On the second day Shmee was here, we went to the Noxubee Wildlife Refuge for the day. Armed only with Subway and bottles of water, we drove into the Refuge and were immediately greeted by a 7-foot alligator.
“There’s a gator,” Shmee said nonchalantly.
“Holy shit,” I replied as I pulled the car over.
“Are you getting out?” she asked.
“I think so. I want to take a picture. And he’s all the way across the lake.”
“Yeah, but his lookout might be right here in the brush. It could be some kind of alligator conspiracy.”
We took our chances, took our cameras, and didn’t get eaten.
Two days earlier, Chris and I had brought the kids to the Refuge to check out the wildlife. We looked long and hard for a gator, but didn’t see any. We, in fact, took the kids on the Beaver Dam Wildlife Trail which led us through some pretty unsettling swamp land.
“Do you think we’re going to get eaten by gators here?” I asked Chris.
“No, I think this is a walking trail.”
“But it’s completely overgrown with cobwebs and it doesn’t look like anyone’s been here for years. Do you think all the previous hikers were eaten by gators?”
“No,” Chris replied. “But I have to admit it does look like a good place to get sodomized.” (Cue the “Deliverance” music.)
We were swarmed by horseflies; we saw turtles, frogs, and a myriad of strange insects, but we didn’t see — or get eaten by — a gator.
So having Shmee spot the Mother Lode of gators the instant we entered the Reserve was pretty exciting.
Five minutes later, she spotted another one sunning on a log.
We discovered an area called “The Boardwalk” that meandered out through the water. It was a bit magical. I’ve never seen nature like they display it in Mississippi. (No, I didn’t get out of Indiana much.) It is as impressive to me as the first time I experienced the Arizona terrain. In many ways, it’s akin to another world.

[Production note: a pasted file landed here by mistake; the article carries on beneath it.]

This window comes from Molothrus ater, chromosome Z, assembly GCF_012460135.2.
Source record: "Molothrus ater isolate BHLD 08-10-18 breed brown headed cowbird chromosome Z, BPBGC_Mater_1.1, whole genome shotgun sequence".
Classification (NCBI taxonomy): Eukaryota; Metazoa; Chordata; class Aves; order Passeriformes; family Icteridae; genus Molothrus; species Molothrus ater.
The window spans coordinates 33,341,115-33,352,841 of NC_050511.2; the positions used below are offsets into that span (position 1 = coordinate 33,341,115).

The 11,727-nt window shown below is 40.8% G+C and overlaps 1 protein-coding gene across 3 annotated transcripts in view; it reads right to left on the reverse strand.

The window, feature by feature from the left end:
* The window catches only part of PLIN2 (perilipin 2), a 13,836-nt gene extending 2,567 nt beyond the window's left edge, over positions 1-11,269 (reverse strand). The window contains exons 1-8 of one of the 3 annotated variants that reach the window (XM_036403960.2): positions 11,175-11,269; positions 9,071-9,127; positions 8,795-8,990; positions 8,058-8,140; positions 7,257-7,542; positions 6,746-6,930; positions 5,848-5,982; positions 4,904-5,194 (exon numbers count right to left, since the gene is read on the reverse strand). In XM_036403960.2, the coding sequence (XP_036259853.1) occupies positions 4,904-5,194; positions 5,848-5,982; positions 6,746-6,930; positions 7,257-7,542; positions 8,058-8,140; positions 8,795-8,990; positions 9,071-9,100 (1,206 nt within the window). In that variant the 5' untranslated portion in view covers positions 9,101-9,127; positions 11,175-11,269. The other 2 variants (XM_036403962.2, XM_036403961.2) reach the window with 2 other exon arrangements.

As we were walking across the boardwalk, we stopped periodically to listen and observe. That’s when our outing became “Katrina and Andrea’s Excellect Profanity-Laden Adventure.”
When something popped or snapped behind us, we’d both whisper, “What the #*@& was that?!”
When a giant creature jumped out of the water and splashed back in before we could identify it, we’d both yell, “Holy #*@&! Did you see that #*%&$&# thing?!” We were fairly certain we saw a pterodactyl at one point. Some might argue that it was a very large heron, but I’m not convinced.
As we were drinking it all in, I remembered my friend, Mary’s, vision of the ocean. “Wouldn’t it be great,” she said, “to be able to lift all the water up and see what’s happening underneath? I mean, there’s an entire WORLD under there.”
And when I see large bodies of water now, I always think the same thing. It’s such a magical image. Such an intriguing concept. What was underneath that murky wonderland? It was obviously teeming with life. The silence of the moment was loud and clear, but the buzzing and humming of an entirely alternate world was palpable.
They were everywhere.
Both magnificent and graceful in their diaphanous dance, I was mesmerized.
“Look at them,” I whispered to Shmee as we broke from our latest semi-nervous cursing spree after a large splash occurred very near to us. “They’re beautiful.”
None of them would sit long enough for me to take a picture. But that’s okay. I’m not sure my camera would have captured the magic of the moment. I’m sure my words don’t either. But my memory does.
Later that evening, Shmee read me a snippet of an electronic conversation she had with her friend, Amy Oscar. Amy had recently written a beautiful blog post about dragonflies, and Shmee shared our experience with her. I’m paraphrasing this — which isn’t necessarily my strong suit — but you’ll get the gist of it. This, at least, is what I remember, what I heard…
Andrea to Amy: I was walking with my friend, Katrina, today in the Noxubee Refuge. She talked about how amazing it would be to lift the waters of the lake up to see what’s underneath. “There’s a whole world under that water,” she’d said. And it was true. Then she pointed out the dragonflies that were circling around us. I hadn’t even noticed them. They were flitting about, skimming the surface of the water, then flying away. It was then that I realized that’s what we so often do; that that’s what my friend had been doing since she arrived in Mississippi. She’s on the edge of a revolution, that one. She just needs to stop skimming the surface, to take the plunge, to discover the other world in the depths of the water. She’s about to break through. I can feel it.
I’m diving in, Friends. Watch out. And I’m not even afraid. Gators, be damned.